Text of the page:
COVID-19 Planning for individuals

COVID-19 healthcare planning for individuals, families and loved ones

Advance care planning is an important part of routine health care. However in these uncertain times, advance care planning is now more important than ever as many Australians face the prospect of suddenly becoming unwell, due to coronavirus.

Older Australians are most at risk of serious illness and coronavirus infection, in particular those with existing conditions such as lung and heart disease, cancer and diabetes. People should be reducing their risk by adhering to government recommendations. This situation may result in changes to a person’s future health care preferences.

ACPA recommends:

  1. start a conversation with loved ones – be clear about what you would want or not want
  2. identify who should make your medical decisions if you become suddenly unwell
  3. speak with your GP (consider a telehealth consultation) about advance care planning and your preferences, particularly if you are wanting less treatment
  4. write down your preferences in an Advance Care Directive or in a letter.*

*COVID-19 restrictions create difficulties in getting Advance Care Directives signed by the appropriate people and your doctor. Advance Care Directives can be completed with and signed by your doctor if you have email or fax available. Alternatively, all states and territories (excluding Queensland) recognise common law Advance Care Directives. A common law Advance Care Directive can be created by using a recommended form or creating a letter, and should include your:

  • name
  • date of birth
  • preferences for care
  • acceptable or unacceptable outcomes (e.g. CPR, ventilation, loss of independence)
  • substitute decision-maker
  • signature and date.

Further national advance care planning advice is available via the National Advisory Service. Free call 1300 208 582, 9am – 5pm, Monday – Friday (AEST).

COVID-19 Conversation starters

Useful prompts for conversations with loved ones about advance care planning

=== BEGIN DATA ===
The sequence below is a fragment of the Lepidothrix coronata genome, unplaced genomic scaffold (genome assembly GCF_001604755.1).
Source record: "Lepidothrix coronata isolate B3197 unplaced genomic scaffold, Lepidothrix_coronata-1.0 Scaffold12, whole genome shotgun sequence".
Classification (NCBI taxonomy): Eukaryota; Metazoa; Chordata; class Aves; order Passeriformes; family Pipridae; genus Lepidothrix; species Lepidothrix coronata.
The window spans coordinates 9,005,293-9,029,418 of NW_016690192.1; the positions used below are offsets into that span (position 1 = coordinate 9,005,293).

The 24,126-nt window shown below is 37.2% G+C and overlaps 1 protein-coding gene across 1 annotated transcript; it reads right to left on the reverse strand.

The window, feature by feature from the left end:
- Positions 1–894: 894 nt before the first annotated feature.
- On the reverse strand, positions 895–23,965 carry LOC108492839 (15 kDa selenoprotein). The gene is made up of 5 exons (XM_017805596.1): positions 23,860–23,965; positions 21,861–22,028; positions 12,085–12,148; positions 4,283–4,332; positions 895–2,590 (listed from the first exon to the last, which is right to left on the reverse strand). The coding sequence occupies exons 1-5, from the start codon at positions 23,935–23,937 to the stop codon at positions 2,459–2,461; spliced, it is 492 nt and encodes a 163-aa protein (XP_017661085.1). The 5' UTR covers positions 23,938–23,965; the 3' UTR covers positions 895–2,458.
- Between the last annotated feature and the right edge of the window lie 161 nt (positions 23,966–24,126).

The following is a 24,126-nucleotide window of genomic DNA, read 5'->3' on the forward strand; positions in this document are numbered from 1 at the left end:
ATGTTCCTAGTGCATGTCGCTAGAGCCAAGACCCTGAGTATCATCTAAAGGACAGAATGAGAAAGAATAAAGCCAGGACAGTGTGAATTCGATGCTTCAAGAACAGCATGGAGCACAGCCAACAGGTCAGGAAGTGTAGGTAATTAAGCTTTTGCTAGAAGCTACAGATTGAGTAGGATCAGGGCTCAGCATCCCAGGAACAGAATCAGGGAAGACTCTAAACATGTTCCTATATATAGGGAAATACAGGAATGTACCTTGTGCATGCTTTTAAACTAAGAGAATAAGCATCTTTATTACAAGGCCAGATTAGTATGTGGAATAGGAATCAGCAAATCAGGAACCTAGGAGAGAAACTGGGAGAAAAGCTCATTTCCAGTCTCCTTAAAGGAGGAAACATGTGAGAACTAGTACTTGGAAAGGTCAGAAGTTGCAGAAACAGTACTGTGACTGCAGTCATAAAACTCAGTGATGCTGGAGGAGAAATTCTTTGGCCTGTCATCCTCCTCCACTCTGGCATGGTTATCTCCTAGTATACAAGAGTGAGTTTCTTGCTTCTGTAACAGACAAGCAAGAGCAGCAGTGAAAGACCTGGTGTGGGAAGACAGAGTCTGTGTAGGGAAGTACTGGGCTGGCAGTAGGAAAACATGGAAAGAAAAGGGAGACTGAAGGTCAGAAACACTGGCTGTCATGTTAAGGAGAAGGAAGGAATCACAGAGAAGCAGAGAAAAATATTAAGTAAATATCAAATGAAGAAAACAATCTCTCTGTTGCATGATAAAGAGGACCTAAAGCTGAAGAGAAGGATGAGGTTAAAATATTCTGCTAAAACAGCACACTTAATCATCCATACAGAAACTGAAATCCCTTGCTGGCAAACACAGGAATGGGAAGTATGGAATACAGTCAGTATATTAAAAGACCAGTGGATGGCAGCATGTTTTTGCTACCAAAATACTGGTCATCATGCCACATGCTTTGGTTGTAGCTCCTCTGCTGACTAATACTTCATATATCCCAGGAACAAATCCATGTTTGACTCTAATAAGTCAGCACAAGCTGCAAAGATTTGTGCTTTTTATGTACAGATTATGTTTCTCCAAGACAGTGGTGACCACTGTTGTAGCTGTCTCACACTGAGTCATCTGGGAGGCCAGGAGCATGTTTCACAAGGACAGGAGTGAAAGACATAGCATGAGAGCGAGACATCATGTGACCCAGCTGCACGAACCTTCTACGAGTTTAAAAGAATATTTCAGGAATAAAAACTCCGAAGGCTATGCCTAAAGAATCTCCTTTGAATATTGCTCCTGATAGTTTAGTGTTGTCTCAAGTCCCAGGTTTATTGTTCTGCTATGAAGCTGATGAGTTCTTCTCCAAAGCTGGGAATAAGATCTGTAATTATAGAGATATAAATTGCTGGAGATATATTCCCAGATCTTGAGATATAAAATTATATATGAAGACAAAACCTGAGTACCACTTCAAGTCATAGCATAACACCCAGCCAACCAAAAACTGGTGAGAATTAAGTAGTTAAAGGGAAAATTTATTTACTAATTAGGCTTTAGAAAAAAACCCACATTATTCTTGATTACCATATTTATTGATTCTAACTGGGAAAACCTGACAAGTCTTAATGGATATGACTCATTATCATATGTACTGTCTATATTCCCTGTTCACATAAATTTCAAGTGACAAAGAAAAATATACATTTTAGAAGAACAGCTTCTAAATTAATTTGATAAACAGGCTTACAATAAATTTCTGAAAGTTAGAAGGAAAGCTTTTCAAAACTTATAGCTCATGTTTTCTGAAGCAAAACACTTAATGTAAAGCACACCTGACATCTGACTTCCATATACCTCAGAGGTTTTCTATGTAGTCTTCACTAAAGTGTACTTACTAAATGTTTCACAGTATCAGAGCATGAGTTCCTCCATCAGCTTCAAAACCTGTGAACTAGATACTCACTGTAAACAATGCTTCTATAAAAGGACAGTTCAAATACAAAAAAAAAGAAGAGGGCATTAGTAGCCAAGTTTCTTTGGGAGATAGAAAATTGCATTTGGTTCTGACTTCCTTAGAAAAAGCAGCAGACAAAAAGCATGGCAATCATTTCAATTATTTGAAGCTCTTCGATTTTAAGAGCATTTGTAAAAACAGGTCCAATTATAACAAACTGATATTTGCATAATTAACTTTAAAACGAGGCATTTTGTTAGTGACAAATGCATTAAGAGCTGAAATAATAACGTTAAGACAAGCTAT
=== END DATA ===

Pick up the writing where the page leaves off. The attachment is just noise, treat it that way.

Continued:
• The COVID-19 situation has made me think about what health care I would want if I got really sick, can we talk about this?
  • It's important to me that I can make choices about my future health care. Can I tell you about my preferences and what I want and don't want?
  • I have just updated my Will and it has made me think about my future health care. Can I tell you about my preferences and what I want and don't want?
  • Now that I have been diagnosed with this condition, I would want to make sure that we know each other's preferences for care. Can we talk about this?
  • Can we talk about your health and the COVID-19 situation? I want to know more about what's important to you.
  • If you became sick and I had to make medical treatment decision for you, what would you want me to say or do?
  • Would you be willing to be my substitute decision-maker, if I can't make my own medical treatment decisions?
  • There may come a time where you become too sick to make your own medical treatment decisions. It would be a good idea to be prepared and to choose the person you would like to be your substitute decision-maker.
  • The news reports about people getting COVID is pretty scary. I want to talk to you about what I would want to happen if I got sick.
Booklets and guides

Advance care planning companion guides

Mother and daughter smiling with a hug

ADVANCE CARE PLANNING

A personal guide

This guide is designed to help you think about your future healthcare choices, to be used alongside the companion booklet, 'Getting started'.

Download PDF (2.7MB)
Grandfather holding granddaughter on lap

ADVANCE CARE PLANNING

Getting started

This booklet is designed to support you in the process of developing an Advance Care Directive, alongside the companion publication, 'A personal guide'.

Download PDF (4.3MB)